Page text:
Although the claimant has consulted with, been examined by, and received treatment from numerous doctors, none of the reports of doctors or hospitals that were admitted into evidence lends any support to her contentions. Just two days after the incident on October 29, the claimant was hospitalized in Jackson Park Hospital under the care of Dr. Maynard Shapiro. She had been referred before that date to Dr. Shapiro by the Arthritis Foundation. Dr. Shapiro examined the claimant on October 23 and had her admitted to the hospital on October 31. Although the claimant testified that she did not have the pain of which she now complains before October 1, 1971, the history sheet of the hospital record under date of November 2, 1971, states: "pain and stiffness in all joints and muscles on right side of body off and on for last two years, stiffness in joints is more or less every day, particularly right elbow, small joints in the hands, shoulders, neck, right knee and calf muscles." Also, the history states: "lower abdomen pain (says due to overexertion and nervousness tension) off and on for seven years." Thus, evidence in the record shows that the claimant had the pains which she now contends are attributable to alleged accidents on October 20, 29, and December 14, long before her employment by the board of education.

The claimant was discharged from the hospital on November 5, 1971, "in satisfactory condition." Though the records reflect that at the time of her treatment she was employed by the board of education, nowhere in the hospital records or in Dr. Shapiro's records is there any mention of any work-related cause for her complaints. Dr. Shapiro was the claimant's doctor and had not examined her for the respondent. On the physician's service report, which Dr. Shapiro filled out for the Blue Shield plan of Illinois Medical Service, there is a question "Is this a Workmen's Compensation Case?" There are boxes to be checked for yes, no, and possibly. The "no" box has been checked.

The final diagnosis of the claimant's physician, as inserted in the hospital record by Dr. Shapiro, and also as contained in Dr. Shapiro's notes, was stated as: "Hypothyroidism, adult, due to unknown cause. Psychophysiologic musculosketetal and nervous system reaction." Included in Dr. Shapiro's records is a Department of Radiology report of an examination of the claimant's chest, complete spine, both hands and elbows, and right leg. The conclusion in this report was: "No radiographic evidence of abnormality of cervical, dorsal or lumbar spine, either elbow, either hand or the right leg."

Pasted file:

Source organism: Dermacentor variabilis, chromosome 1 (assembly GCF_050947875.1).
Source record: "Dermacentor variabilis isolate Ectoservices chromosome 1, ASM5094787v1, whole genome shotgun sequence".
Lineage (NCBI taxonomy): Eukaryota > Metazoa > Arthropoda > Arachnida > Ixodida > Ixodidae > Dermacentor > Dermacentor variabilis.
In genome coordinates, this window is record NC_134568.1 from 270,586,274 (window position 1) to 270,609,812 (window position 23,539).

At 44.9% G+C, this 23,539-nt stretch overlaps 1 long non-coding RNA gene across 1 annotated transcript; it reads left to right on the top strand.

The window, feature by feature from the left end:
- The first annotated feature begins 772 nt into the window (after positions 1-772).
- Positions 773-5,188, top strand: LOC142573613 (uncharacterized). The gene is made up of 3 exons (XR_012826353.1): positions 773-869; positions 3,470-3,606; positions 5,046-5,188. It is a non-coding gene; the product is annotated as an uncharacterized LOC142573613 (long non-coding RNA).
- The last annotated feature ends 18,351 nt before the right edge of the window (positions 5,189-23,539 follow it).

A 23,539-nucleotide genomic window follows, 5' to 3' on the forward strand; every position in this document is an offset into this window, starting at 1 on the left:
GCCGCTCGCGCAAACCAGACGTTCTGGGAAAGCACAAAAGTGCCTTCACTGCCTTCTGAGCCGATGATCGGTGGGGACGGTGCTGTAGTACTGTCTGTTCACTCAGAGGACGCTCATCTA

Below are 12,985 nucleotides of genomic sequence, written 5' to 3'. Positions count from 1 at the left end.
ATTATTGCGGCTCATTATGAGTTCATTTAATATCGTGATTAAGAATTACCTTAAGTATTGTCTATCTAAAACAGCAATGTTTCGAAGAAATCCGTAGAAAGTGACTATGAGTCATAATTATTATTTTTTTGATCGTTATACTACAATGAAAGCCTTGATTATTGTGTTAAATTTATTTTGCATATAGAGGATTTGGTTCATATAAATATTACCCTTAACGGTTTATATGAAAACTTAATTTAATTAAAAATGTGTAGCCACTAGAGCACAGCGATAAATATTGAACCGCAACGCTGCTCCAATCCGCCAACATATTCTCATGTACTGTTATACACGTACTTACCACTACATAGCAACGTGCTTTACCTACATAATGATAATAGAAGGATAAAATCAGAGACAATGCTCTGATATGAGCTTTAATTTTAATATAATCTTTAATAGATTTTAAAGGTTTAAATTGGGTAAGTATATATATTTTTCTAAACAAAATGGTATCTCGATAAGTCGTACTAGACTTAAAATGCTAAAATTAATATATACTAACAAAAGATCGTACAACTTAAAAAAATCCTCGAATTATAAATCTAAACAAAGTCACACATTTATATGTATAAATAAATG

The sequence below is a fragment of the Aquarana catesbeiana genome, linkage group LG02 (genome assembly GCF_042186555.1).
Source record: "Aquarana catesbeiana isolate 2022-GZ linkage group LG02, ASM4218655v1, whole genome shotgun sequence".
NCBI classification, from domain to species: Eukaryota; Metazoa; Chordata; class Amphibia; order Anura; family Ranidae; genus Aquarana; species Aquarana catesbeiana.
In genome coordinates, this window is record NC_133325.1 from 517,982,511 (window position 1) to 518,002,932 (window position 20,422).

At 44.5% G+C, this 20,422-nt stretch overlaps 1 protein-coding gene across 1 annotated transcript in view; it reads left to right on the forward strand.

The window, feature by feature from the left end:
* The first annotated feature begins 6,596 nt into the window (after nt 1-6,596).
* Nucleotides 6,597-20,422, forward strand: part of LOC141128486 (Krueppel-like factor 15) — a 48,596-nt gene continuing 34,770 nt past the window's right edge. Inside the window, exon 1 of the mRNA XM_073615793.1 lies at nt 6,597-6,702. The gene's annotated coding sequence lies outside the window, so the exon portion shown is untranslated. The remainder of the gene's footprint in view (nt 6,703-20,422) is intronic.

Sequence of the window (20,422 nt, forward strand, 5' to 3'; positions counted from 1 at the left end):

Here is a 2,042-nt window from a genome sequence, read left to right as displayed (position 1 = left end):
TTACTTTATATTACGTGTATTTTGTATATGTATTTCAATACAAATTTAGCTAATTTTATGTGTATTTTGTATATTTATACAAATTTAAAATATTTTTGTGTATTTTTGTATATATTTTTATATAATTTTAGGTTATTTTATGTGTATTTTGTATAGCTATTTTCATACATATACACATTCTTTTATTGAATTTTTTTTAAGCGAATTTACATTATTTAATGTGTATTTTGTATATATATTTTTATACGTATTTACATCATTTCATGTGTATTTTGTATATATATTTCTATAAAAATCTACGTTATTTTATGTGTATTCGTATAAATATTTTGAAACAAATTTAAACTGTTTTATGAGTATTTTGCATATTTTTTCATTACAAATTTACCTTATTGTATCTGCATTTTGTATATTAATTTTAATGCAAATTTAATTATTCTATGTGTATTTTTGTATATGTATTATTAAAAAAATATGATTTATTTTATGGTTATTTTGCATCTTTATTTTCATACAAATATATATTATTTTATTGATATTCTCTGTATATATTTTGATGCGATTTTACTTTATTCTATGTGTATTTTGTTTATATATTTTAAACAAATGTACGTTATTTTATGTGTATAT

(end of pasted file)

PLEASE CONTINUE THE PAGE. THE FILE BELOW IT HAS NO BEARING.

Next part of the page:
Claimant stated on cross-examination that she had never had pain in the left side of her body before the October 20 occasion when she was forced to stand for three hours while making copies on the Xerox machine. However, in addition to the contradiction of this statement contained in the medical records, an "employee's cause of absence" sheet, which had been signed by the claimant, explained the reason for her absence from work on July 30, 1971, as "pain in the left side."

In the 1972 case the Industrial Commission found that the claimant had suffered an accidental injury on October 3, 1972. The claimant testified that on that date she went to the room where the Xerox machine was located to copy some material. She testified that while she was there Doris Waller, another stenographer, slammed a steel door "on my side knocking the rib cage one-sided, put my dorsal spine out, pressure on my heart and my lungs, I couldn't breathe. I couldn't talk above a whisper for two weeks."